Mike Shanahan made many contributions to the NFL in his 20-year pro football head coaching career. In 2007, Shanahan may have made his biggest influence of all on league history, though. That’s when he was one of the few voices defending Bill Belichick to commissioner Roger Goodell during the New England Patriots‘ infamous Spygate scandal.
What is Patriots Spygate?
If, for some reason, you mercifully don’t remember the drama of Spygate, here is a quick refresher.
In Week 1 of the 2007 NFL season, the New England Patriots beat the New York Jets 38-14. The Jets coach at the time was former Patriots assistant Eric Mangini. Mangini alerted NFL security during the game that Belichick and the Patriots had an employee on the Jets’ sideline filming their signals, per the New York Times.
Following a swift investigation, NFL commissioner Roger Goodell handed down historic penalties for the violation.
The league fined Belichick $500,000, the Patriots organization $250,000, and stripped the club of its 2008 first-round draft pick. It is the largest fine for a coach in league history. It was also the first time a team flat-out lost its first-round pick. Teams had lost draft picks for tampering in the past which they sent to other teams. But this was the first that was expressly taken away.
After issuing an apology for the incident, a tight-lipped Belichick refused to talk about it much more. He and his team did their talking on the field, going 16-0 in the regular season following Spygate. They ultimately finished 18-1 after losing in an all-time classic Super Bowl to the New York Giants.
Mike Shanahan stuck up for Bill Belichick to commissioner Roger Goodell
ESPN’s Seth Wickersham is currently promoting his new book chronicling the New England Patriots Dynasty. The book is called, It’s Better to Be Feared. On the Bill Simmons Podcast, he shared stories from the book about the 20 seasons that Tom Brady, Bill Belichick, and owner Robert Kraft dominated the NFL.
One anecdote Wickersham shared was from the immediate aftermath of Spygate. The writer says in the days following the story breaking, Commissioner Goodell called executives and coaches around the league to get their take on the situation.
Many of these NFL luminaries took this as an opportunity to get back at the man who coldly crushed them for the better part of the preceding decade. “It’s like the height of their piousness,” Wickersham said. “Ya know, it’s ‘he’s a cheater, everything he does is dirty, you got suspend him,’ all this stuff.”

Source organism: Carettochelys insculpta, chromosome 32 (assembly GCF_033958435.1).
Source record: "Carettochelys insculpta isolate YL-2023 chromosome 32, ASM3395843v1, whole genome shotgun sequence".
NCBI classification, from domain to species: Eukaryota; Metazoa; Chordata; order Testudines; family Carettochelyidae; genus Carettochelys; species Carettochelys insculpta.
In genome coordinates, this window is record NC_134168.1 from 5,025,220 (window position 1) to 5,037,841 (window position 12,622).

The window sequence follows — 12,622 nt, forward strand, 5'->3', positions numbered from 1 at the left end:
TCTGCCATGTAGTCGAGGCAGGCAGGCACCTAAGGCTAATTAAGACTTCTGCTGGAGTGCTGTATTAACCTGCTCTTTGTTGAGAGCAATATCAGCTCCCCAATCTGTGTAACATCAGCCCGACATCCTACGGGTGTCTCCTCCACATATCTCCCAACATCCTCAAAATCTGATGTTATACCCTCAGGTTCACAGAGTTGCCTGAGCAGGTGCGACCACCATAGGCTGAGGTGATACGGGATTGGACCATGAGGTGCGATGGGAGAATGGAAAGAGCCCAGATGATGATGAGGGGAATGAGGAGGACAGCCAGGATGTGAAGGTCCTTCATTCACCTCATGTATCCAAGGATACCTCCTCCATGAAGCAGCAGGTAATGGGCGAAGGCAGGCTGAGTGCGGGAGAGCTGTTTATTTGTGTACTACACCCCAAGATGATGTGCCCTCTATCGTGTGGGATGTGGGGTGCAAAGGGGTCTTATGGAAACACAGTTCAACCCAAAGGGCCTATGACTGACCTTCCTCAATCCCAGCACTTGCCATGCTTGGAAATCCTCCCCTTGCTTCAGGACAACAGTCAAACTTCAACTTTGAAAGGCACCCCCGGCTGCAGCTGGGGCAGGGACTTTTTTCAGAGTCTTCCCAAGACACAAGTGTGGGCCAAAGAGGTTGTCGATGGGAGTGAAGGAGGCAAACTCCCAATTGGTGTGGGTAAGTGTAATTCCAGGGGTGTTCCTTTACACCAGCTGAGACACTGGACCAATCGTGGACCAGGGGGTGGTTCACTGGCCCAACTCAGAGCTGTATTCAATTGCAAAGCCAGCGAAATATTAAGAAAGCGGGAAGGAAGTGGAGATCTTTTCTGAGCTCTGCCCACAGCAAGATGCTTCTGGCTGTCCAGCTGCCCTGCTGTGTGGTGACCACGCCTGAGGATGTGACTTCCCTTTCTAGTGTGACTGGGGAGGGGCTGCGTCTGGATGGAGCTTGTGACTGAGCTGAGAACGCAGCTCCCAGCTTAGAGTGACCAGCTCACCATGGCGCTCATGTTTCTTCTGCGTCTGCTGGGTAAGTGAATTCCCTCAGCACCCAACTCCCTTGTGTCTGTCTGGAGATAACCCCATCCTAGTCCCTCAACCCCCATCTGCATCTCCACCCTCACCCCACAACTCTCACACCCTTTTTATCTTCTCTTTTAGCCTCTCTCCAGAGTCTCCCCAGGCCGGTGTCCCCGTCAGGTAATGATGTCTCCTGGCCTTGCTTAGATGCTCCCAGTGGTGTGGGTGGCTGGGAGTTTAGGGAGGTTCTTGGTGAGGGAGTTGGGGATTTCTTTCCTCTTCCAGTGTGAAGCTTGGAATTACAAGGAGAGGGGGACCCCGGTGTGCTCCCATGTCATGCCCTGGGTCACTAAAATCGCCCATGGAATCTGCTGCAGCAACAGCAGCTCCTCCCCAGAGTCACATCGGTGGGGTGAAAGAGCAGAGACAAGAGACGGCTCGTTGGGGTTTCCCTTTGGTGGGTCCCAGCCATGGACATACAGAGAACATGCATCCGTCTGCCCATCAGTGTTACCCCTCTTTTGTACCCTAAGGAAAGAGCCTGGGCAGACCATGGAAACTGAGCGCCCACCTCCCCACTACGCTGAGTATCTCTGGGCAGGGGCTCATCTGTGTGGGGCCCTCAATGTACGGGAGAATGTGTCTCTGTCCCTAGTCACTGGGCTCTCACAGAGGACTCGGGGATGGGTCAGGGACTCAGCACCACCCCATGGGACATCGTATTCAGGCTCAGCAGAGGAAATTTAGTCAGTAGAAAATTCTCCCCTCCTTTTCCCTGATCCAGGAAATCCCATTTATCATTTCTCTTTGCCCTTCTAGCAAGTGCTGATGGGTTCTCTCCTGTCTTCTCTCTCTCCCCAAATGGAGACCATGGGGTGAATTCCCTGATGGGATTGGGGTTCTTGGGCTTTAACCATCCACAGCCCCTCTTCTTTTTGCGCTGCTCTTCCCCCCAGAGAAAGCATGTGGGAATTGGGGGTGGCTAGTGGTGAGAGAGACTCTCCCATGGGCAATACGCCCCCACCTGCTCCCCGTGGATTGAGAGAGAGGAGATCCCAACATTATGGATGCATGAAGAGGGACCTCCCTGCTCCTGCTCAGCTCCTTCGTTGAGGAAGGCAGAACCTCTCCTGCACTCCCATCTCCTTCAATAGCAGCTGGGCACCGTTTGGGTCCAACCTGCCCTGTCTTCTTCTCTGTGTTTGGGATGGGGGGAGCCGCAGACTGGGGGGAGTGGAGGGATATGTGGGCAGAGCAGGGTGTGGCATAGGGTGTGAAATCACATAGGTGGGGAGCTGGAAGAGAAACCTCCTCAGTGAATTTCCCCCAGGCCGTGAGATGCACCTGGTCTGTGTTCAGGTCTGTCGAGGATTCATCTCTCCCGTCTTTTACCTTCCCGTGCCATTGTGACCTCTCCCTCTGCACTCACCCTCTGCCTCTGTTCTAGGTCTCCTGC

When Goodell called the Denver Bronco’s Mike Shanahan, a respected head coach and a good friend of Belichick, he heard a different take on the matter:
He calls Mike, and he’s like, ‘What’s going on here? What do you think about this?’ And Mike says, ‘Roger, I wish I had thought to do that myself. I’m mad at myself that Bill’s out there — that Bill thought of it before I did. And I would have done it without even blinking because there’s no punishment for it.’ Nobody had ever been busted for taping signals, so why not push the envelope? Why not do it? And he said, ‘You cannot say Bill Belichick’s a bad guy. He’s just better at it than everybody else is.’Seth Wickersham on Mike Shanahan and Roger Goodell’s Spygate conversation
While no one truly knows what effect the Shanahan call had on Goodell’s final decision, a coach with the gravitas of Shanahan sticking up for Belichick had to help the situation in the Pats’ coach’s favor.
Mike Shanahan’s NFL legacy
When telling the story about the Shanahan/Goodell phone call, Wickersham describes the former as someone who “wasn’t quite the genius [at the level] that Bill was, but he was still one of the better, smarter head coaches around the NFL.”
That is an apt description. Shanahan is not one of the small handful of all-time great coaches in NFL history, but he is on the very next level of excellent head men.
The Eastern Illinois graduate came up in the NFL as an offensive assistant under Dan Reeves for the Denver Broncos. After a brief 20-game stint as head coach of the then-Los Angeles Raiders, Shanahan returned to take the reins in Denver, where he stayed for 14 seasons.
Shanahan’s time in Denver is notable for two main reasons. The first is that he was the coach who finally helped get legendary quarterback John Elway over the hump. He lead the Broncos to back-to-back Super Bowl wins in 1997 and 1998. The second is that he, along with pioneering offensive line coach Alex Gibbs, popularized zone blocking and run plays that made 1,000-plus yard rushers out of previously unknown and underappreciated running backs. Examples of this include Terrell Davis, Olandis Gary, and Mike Anderson.
After Denver, Shanahan spent four tumultuous and relatively unsuccessful seasons under Daniel Snyder in Washington before retiring after the 2013 season.
Shanahan is currently 15th on the all-time NFL coaching wins list with 170. And, his two Super Bowl victories put him in a group of just 13 coaches who’ve won more than one Lombardi Trophy.
He is certainly not on the level of Bill Belichick (or Bill Walsh, Chuck Noll, Don Shula, Tom Landry, etc.). However, it would be hard to make a list of the top 20 NFL coaches ever and not put Shanahan on it.
All stats courtesy of Pro Football Reference